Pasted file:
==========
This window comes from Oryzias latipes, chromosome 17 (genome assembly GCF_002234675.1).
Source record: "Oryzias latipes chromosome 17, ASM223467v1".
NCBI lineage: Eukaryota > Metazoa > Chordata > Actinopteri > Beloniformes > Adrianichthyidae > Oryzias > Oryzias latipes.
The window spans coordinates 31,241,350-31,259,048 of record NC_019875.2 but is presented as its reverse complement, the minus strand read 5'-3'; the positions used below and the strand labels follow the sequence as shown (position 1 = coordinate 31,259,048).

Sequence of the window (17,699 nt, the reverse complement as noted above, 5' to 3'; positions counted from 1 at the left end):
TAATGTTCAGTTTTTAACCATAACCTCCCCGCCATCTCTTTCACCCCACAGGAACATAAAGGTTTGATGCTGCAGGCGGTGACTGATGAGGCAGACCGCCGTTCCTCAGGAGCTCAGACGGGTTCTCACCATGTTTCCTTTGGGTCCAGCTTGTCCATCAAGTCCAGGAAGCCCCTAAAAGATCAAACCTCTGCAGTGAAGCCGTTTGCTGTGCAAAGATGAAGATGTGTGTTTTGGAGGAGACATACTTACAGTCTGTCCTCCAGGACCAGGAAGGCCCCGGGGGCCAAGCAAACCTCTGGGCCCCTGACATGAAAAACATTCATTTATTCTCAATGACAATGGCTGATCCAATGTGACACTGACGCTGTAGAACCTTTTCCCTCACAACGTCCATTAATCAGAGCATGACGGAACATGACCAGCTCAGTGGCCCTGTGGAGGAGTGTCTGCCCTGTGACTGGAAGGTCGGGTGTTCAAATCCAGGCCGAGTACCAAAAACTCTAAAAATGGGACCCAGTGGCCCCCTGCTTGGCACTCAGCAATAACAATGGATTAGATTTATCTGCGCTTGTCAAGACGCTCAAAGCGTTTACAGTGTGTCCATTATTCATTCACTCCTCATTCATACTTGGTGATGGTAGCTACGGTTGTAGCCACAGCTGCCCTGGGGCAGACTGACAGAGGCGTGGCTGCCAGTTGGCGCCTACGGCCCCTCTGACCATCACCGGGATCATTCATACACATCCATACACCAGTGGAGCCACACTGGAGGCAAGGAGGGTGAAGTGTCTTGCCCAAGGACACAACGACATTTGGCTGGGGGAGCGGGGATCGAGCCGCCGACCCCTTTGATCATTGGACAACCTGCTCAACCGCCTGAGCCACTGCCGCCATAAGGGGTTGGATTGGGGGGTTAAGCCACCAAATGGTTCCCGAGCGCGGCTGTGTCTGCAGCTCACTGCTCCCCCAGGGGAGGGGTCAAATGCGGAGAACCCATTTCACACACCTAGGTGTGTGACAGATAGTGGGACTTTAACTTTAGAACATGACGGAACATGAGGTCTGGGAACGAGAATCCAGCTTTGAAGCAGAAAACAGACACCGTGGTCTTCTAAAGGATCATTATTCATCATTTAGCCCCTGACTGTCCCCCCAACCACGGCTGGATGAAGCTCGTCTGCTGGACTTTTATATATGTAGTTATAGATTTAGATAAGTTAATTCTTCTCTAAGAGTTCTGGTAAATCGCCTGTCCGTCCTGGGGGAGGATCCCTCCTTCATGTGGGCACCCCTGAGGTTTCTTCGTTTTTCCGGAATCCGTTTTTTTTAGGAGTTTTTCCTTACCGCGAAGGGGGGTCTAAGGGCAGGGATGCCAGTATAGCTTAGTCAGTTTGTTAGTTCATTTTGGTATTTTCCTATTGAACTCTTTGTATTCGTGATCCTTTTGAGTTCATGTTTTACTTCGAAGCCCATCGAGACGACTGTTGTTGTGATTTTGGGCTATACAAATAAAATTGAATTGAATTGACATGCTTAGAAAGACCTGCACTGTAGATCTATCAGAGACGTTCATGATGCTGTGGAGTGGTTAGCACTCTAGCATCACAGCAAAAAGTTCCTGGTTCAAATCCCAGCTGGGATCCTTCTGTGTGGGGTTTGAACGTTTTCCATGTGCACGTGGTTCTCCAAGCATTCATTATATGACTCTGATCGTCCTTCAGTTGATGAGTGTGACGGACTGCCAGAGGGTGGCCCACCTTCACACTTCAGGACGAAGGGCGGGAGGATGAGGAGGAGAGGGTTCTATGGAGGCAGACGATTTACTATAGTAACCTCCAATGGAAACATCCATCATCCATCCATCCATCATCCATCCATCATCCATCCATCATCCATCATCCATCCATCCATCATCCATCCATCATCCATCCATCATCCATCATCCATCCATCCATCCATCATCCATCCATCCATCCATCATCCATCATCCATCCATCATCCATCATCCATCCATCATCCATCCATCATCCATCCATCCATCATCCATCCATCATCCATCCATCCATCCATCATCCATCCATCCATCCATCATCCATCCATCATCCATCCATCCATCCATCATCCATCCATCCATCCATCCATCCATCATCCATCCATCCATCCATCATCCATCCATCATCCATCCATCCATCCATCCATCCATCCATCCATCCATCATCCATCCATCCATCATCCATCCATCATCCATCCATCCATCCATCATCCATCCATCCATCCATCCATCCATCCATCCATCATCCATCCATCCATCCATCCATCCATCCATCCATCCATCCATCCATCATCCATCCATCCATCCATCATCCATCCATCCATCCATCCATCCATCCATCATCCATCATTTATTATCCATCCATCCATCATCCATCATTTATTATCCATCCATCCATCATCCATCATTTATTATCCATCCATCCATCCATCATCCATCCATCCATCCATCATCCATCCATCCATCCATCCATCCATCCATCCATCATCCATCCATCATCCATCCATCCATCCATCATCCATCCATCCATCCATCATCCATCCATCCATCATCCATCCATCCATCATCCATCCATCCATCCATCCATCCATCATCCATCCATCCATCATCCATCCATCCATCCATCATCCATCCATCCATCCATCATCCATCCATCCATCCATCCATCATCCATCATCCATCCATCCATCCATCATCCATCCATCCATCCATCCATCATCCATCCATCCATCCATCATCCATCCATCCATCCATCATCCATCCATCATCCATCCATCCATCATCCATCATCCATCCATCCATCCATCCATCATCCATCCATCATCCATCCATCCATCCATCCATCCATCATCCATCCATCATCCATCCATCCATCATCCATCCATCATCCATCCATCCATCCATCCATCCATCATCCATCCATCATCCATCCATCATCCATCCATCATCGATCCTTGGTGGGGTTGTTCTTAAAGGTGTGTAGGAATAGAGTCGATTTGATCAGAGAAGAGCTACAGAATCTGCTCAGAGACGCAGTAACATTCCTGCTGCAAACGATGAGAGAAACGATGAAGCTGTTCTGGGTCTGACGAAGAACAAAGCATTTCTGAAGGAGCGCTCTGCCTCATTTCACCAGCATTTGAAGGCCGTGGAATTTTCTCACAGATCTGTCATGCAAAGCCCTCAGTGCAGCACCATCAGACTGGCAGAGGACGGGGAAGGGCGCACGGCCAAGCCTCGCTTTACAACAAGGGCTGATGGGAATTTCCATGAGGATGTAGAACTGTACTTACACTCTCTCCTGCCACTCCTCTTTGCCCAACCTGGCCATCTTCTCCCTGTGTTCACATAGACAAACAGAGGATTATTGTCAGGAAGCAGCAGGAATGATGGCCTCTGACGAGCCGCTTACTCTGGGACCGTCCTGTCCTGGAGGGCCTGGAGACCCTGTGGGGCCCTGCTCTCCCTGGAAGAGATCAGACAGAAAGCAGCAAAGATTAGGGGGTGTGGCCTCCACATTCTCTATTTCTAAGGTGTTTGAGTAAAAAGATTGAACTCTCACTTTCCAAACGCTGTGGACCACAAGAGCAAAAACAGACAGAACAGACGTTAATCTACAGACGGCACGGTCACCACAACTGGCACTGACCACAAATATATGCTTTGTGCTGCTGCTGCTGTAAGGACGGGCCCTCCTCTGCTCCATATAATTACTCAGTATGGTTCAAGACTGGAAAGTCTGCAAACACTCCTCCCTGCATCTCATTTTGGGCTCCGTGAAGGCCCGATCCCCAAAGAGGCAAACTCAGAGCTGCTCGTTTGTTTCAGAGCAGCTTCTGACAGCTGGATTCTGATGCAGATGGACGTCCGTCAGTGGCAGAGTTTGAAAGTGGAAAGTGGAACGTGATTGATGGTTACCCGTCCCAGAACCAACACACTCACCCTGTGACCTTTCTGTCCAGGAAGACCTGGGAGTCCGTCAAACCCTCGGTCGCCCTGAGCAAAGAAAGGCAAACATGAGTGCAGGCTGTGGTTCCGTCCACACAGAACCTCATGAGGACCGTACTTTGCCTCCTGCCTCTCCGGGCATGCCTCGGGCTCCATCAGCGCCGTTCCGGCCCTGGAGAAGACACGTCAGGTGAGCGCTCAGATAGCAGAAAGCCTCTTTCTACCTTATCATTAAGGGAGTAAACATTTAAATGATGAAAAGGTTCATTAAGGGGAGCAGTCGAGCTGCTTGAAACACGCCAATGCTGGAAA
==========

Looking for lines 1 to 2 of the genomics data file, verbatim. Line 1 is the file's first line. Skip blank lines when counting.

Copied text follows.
This window comes from Oryzias latipes, chromosome 17 (genome assembly GCF_002234675.1).
Source record: "Oryzias latipes chromosome 17, ASM223467v1".